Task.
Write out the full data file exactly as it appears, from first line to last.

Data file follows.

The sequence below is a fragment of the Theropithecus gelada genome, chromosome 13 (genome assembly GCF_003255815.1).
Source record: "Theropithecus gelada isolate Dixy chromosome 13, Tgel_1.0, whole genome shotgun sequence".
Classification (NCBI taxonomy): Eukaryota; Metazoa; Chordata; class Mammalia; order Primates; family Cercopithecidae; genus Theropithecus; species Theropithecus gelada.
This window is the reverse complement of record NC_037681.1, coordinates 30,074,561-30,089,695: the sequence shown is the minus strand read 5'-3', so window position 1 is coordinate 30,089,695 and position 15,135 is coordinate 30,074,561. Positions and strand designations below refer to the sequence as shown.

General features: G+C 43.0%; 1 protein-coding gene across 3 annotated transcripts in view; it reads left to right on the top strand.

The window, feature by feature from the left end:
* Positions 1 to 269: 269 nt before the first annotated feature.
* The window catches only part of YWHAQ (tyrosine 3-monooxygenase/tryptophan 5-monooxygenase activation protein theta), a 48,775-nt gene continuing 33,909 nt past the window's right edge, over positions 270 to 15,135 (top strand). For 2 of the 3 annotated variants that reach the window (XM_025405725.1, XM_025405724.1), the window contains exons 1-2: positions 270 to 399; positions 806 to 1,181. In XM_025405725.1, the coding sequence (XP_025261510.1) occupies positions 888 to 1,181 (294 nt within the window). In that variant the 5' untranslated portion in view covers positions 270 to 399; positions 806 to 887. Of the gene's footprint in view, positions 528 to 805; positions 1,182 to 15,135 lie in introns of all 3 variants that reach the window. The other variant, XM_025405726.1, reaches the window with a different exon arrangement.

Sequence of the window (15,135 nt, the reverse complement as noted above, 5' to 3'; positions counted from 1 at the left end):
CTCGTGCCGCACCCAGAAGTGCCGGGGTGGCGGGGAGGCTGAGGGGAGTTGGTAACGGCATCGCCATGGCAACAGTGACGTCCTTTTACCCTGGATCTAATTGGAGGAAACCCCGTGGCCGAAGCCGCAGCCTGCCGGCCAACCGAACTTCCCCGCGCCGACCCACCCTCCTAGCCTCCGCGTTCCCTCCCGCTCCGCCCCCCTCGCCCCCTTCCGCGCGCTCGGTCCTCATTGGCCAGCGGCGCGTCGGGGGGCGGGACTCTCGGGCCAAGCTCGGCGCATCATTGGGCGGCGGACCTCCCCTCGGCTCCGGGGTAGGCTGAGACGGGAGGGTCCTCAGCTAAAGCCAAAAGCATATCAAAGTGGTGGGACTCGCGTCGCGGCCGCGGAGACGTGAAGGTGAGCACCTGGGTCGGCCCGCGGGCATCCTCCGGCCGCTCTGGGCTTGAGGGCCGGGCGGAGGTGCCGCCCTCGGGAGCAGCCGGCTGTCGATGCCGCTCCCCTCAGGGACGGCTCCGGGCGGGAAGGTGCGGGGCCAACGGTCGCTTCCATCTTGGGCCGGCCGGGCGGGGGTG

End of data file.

The sequence below is a fragment of the Theropithecus gelada genome, chromosome 13 (genome assembly GCF_003255815.1).
Source record: "Theropithecus gelada isolate Dixy chromosome 13, Tgel_1.0, whole genome shotgun sequence".
Classification (NCBI taxonomy): Eukaryota; Metazoa; Chordata; class Mammalia; order Primates; family Cercopithecidae; genus Theropithecus; species Theropithecus gelada.
This window is the reverse complement of record NC_037681.1, coordinates 30,074,561-30,089,695: the sequence shown is the minus strand read 5'-3', so window position 1 is coordinate 30,089,695 and position 15,135 is coordinate 30,074,561. Positions and strand designations below refer to the sequence as shown.

General features: G+C 43.0%; 1 protein-coding gene across 3 annotated transcripts in view; it reads left to right on the top strand.

The window, feature by feature from the left end:
* Positions 1 to 269: 269 nt before the first annotated feature.
* The window catches only part of YWHAQ (tyrosine 3-monooxygenase/tryptophan 5-monooxygenase activation protein theta), a 48,775-nt gene continuing 33,909 nt past the window's right edge, over positions 270 to 15,135 (top strand). For 2 of the 3 annotated variants that reach the window (XM_025405725.1, XM_025405724.1), the window contains exons 1-2: positions 270 to 399; positions 806 to 1,181. In XM_025405725.1, the coding sequence (XP_025261510.1) occupies positions 888 to 1,181 (294 nt within the window). In that variant the 5' untranslated portion in view covers positions 270 to 399; positions 806 to 887. Of the gene's footprint in view, positions 528 to 805; positions 1,182 to 15,135 lie in introns of all 3 variants that reach the window. The other variant, XM_025405726.1, reaches the window with a different exon arrangement.

Sequence of the window (15,135 nt, the reverse complement as noted above, 5' to 3'; positions counted from 1 at the left end):
CTCGTGCCGCACCCAGAAGTGCCGGGGTGGCGGGGAGGCTGAGGGGAGTTGGTAACGGCATCGCCATGGCAACAGTGACGTCCTTTTACCCTGGATCTAATTGGAGGAAACCCCGTGGCCGAAGCCGCAGCCTGCCGGCCAACCGAACTTCCCCGCGCCGACCCACCCTCCTAGCCTCCGCGTTCCCTCCCGCTCCGCCCCCCTCGCCCCCTTCCGCGCGCTCGGTCCTCATTGGCCAGCGGCGCGTCGGGGGGCGGGACTCTCGGGCCAAGCTCGGCGCATCATTGGGCGGCGGACCTCCCCTCGGCTCCGGGGTAGGCTGAGACGGGAGGGTCCTCAGCTAAAGCCAAAAGCATATCAAAGTGGTGGGACTCGCGTCGCGGCCGCGGAGACGTGAAGGTGAGCACCTGGGTCGGCCCGCGGGCATCCTCCGGCCGCTCTGGGCTTGAGGGCCGGGCGGAGGTGCCGCCCTCGGGAGCAGCCGGCTGTCGATGCCGCTCCCCTCAGGGACGGCTCCGGGCGGGAAGGTGCGGGGCCAACGGTCGCTTCCATCTTGGGCCGGCCGGGCGGGGGTG